St. Jude Medical Inc. has agreed to pay $3.7 million in an agreement with the U.S. Justice Department to settle allegations it paid kickbacks to hospitals in Ohio and Kentucky to secure sales of <"http://www.yourlawyer.com/practice_areas/defective_medical_devices">heart devices. The charges stemmed from a 2006 whistleblower lawsuit filed against St. Jude by a former sales manager.
According to a Justice Department press release, the kickbacks included alleged rebates that were “retroactive” and paid based on a hospitalâ€™s previous purchases of St. Jude heart-device equipment and rebates that St. Jude paid for purchases of heart-device equipment sold by its competitors to induce purchases of similar equipment from St. Jude in the future.
“Hospitals should base their purchasing decisions on what is in the best interests of their patients,” said Tony West, Assistant Attorney General for the Civil Division of the Department of Justice said in a statement. “We will act aggressively to ensure that choices about health care are not tainted by illegal kickbacks.”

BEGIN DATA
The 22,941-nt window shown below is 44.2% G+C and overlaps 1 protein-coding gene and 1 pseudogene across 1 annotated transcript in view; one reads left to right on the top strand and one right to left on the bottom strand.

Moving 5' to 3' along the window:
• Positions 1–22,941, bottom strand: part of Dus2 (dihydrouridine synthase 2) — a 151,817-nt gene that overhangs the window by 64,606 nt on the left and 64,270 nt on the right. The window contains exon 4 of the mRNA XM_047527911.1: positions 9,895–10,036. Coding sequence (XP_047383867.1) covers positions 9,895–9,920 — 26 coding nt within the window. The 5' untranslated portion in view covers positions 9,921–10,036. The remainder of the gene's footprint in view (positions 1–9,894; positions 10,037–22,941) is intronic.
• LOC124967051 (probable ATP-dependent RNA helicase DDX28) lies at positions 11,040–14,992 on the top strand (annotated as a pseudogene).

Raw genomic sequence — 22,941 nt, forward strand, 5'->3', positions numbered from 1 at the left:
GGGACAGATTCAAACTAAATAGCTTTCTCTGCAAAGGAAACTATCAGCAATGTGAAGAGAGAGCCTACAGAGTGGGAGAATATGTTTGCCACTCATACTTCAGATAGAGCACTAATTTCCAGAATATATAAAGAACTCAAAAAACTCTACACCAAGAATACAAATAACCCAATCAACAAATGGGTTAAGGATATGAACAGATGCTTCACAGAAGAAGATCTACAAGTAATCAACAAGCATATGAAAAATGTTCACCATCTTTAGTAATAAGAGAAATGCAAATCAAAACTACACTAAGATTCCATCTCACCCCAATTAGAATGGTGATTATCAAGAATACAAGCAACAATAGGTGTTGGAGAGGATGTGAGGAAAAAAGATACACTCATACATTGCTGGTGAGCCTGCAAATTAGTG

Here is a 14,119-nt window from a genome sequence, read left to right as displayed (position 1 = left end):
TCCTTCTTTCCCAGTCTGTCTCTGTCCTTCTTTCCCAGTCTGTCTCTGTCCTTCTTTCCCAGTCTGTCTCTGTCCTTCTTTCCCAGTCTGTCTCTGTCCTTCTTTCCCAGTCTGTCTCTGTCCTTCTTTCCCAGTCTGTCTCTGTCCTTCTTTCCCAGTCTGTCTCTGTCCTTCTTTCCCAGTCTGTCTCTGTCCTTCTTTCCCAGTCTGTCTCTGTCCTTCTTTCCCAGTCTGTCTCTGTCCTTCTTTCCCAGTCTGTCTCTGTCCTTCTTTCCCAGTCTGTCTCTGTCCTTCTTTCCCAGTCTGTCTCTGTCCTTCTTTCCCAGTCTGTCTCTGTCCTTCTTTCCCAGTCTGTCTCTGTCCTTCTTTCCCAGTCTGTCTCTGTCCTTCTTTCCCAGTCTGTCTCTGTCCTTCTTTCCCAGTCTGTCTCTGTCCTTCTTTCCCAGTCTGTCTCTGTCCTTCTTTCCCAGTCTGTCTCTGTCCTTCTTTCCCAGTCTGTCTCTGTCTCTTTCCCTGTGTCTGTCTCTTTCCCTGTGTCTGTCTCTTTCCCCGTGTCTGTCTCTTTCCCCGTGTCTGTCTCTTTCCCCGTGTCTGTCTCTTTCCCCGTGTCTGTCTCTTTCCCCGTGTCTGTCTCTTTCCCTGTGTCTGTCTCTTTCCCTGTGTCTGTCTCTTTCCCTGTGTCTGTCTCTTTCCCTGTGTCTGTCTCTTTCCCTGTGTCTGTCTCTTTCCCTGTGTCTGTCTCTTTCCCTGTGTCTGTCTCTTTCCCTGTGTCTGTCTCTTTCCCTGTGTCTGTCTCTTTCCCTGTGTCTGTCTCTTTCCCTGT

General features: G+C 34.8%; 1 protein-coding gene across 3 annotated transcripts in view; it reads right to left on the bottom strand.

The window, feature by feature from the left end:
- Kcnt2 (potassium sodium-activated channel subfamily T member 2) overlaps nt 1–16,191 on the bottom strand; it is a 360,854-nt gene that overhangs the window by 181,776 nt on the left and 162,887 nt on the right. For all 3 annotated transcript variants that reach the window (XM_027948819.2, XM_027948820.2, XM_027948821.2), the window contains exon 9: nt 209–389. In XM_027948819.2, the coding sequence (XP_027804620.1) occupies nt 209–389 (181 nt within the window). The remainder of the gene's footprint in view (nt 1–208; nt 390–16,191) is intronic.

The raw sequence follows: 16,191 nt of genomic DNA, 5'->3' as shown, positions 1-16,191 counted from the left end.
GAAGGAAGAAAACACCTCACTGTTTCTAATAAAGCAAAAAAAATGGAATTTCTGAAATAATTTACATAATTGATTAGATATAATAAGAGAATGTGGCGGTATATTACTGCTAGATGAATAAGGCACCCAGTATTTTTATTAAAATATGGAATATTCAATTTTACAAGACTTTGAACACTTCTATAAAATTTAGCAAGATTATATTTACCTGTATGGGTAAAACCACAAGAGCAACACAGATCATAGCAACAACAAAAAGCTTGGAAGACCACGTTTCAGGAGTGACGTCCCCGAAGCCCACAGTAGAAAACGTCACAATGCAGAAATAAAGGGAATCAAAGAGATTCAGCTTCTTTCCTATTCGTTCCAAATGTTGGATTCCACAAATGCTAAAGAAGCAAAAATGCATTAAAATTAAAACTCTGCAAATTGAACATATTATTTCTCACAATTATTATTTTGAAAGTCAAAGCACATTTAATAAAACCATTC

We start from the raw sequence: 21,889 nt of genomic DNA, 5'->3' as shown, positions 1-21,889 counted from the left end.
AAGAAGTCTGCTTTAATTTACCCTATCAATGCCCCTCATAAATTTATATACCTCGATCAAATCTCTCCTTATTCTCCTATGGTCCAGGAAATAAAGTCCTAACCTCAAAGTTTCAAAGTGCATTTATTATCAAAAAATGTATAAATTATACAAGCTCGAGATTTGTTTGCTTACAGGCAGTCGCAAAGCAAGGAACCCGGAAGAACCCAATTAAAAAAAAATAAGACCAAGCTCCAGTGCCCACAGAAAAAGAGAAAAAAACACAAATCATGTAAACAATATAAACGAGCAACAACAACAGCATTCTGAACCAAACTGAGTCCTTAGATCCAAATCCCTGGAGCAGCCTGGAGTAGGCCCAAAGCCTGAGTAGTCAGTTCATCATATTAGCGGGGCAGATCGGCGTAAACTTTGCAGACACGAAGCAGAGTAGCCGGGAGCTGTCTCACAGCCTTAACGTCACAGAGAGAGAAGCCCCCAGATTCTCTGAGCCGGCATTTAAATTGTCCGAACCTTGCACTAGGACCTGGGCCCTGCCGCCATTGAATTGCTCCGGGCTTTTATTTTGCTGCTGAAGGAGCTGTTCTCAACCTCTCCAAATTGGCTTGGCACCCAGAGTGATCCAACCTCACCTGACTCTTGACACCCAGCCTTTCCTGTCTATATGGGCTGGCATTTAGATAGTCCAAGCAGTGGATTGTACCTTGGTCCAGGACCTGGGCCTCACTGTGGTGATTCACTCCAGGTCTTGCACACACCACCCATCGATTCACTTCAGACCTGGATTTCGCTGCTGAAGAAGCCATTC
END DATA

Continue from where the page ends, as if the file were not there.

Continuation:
Under the terms of the settlement, St. Jude, headquartered in St. Paul, Minn., will pay $3,725,000. Parma Community General Hospital, located in Parma, Ohio, is paying $40,000, and Norton Healthcare in Louisville, Ky., is paying $133,300. The government asserted that Parma and Norton were recipients of improper rebates from St. Jude.
The action against St. Jude and the two hospitals was initiated by the filing of a whistleblower lawsuit under the False Claims Act by Jerry Hudson. The whistleblower provisions of the Act allow private citizens to bring lawsuits on behalf of the U.S. and share in any recovery. Hudsonâ€™s share of this settlement will be $640,050, the Justice Department said.
In agreeing to the settlement, St. Jude admitted no wrongdoing. In a statement, the company said it entered into the settlement agreement in order to avoid the potential costs and risks associated with litigation.